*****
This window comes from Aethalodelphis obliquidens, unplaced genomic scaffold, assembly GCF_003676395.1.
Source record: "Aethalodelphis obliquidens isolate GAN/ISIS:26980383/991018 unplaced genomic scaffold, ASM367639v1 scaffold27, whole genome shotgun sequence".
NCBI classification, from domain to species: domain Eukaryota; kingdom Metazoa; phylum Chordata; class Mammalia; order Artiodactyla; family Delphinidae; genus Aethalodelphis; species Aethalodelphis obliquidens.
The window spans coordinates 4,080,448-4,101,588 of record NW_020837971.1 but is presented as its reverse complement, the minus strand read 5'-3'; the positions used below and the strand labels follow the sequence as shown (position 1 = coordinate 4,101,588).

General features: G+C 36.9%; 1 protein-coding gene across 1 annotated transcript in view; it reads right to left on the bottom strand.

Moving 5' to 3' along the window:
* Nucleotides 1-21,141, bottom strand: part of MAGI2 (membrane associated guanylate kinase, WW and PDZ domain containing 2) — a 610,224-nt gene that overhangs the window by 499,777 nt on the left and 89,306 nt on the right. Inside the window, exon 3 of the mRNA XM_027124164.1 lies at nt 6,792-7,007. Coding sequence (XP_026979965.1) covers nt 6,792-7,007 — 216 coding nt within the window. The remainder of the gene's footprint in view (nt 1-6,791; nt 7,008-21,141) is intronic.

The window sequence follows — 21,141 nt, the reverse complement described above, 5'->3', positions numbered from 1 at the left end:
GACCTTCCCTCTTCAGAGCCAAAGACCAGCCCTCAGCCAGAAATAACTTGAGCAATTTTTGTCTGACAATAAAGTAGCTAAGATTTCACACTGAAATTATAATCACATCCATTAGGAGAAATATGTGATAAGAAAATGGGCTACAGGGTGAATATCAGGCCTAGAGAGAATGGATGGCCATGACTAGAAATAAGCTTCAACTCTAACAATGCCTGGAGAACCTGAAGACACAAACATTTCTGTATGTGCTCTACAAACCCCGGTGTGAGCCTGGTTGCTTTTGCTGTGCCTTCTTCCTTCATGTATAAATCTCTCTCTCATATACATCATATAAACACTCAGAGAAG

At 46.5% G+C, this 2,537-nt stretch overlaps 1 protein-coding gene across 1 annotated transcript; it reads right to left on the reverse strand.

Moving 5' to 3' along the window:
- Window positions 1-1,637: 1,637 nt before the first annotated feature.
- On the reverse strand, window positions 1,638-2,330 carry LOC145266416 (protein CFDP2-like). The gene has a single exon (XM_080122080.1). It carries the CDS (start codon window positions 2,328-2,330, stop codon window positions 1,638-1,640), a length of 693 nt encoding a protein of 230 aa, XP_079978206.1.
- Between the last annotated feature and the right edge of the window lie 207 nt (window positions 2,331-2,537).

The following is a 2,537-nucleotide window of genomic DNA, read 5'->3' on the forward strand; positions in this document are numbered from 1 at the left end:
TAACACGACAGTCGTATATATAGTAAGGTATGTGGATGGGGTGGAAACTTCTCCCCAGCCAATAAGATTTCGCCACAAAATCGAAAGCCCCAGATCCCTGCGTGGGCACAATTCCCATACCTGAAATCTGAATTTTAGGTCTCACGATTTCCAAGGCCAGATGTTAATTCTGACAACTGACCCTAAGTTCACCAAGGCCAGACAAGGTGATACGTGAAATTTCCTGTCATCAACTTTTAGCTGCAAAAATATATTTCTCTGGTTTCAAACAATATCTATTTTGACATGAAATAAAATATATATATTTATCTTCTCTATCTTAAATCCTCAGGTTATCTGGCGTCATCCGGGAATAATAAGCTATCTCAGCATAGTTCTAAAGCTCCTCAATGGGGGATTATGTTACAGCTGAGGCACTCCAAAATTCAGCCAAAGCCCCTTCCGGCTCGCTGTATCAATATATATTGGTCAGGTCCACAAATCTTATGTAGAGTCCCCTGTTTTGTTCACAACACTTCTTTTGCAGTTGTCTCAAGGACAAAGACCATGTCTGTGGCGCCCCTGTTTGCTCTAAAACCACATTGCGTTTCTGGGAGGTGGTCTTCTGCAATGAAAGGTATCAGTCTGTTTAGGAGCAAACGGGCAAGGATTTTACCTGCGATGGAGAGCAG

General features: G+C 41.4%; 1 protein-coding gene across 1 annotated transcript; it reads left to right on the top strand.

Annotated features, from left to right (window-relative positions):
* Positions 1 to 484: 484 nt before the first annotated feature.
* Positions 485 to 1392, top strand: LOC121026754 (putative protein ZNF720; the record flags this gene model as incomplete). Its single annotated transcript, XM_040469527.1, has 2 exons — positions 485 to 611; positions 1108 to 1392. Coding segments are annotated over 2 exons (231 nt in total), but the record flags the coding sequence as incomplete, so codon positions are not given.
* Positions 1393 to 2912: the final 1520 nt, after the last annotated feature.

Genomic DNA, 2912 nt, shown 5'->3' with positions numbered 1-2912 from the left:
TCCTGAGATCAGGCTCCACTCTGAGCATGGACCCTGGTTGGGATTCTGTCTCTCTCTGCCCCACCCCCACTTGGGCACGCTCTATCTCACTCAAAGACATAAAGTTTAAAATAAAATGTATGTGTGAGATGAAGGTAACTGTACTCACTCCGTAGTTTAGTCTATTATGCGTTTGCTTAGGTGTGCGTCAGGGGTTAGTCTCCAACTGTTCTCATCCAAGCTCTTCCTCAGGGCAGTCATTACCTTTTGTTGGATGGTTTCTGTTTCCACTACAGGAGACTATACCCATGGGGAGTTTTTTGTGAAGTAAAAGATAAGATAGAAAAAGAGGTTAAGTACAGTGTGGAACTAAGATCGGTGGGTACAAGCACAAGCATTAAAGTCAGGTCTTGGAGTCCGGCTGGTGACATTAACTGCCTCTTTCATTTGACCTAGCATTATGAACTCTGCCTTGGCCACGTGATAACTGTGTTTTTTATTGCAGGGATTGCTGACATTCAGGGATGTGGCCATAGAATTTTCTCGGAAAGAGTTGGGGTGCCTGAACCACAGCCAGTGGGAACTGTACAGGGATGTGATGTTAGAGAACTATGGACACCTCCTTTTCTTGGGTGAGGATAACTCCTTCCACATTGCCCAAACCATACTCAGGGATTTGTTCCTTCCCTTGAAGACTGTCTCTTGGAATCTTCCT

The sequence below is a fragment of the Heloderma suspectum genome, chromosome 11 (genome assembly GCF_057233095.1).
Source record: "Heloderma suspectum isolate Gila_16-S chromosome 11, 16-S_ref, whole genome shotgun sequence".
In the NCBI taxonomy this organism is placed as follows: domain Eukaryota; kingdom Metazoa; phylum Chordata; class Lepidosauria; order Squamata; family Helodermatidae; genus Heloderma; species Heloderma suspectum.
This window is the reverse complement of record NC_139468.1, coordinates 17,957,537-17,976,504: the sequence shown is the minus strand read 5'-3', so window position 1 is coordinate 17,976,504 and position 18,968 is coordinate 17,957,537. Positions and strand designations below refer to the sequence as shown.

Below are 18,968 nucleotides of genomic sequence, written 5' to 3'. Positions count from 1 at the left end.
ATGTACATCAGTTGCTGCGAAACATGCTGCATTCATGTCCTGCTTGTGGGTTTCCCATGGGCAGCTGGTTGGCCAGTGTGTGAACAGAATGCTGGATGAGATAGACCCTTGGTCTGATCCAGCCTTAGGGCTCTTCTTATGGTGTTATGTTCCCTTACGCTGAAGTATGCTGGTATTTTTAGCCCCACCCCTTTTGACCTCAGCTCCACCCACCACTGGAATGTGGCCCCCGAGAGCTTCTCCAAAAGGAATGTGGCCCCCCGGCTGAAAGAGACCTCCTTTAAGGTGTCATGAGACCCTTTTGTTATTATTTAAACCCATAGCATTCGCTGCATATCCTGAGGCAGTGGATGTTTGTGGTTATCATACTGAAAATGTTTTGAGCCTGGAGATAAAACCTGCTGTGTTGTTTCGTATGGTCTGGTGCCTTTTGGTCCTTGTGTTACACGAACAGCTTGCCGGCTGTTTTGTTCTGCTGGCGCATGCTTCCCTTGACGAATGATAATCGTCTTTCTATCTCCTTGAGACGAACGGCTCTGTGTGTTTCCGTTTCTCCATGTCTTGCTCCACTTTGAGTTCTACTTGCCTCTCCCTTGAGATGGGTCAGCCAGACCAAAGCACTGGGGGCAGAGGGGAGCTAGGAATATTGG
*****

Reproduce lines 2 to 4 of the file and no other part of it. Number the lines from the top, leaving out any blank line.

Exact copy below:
Source record: "Aethalodelphis obliquidens isolate GAN/ISIS:26980383/991018 unplaced genomic scaffold, ASM367639v1 scaffold27, whole genome shotgun sequence".
NCBI classification, from domain to species: domain Eukaryota; kingdom Metazoa; phylum Chordata; class Mammalia; order Artiodactyla; family Delphinidae; genus Aethalodelphis; species Aethalodelphis obliquidens.
The window spans coordinates 4,080,448-4,101,588 of record NW_020837971.1 but is presented as its reverse complement, the minus strand read 5'-3'; the positions used below and the strand labels follow the sequence as shown (position 1 = coordinate 4,101,588).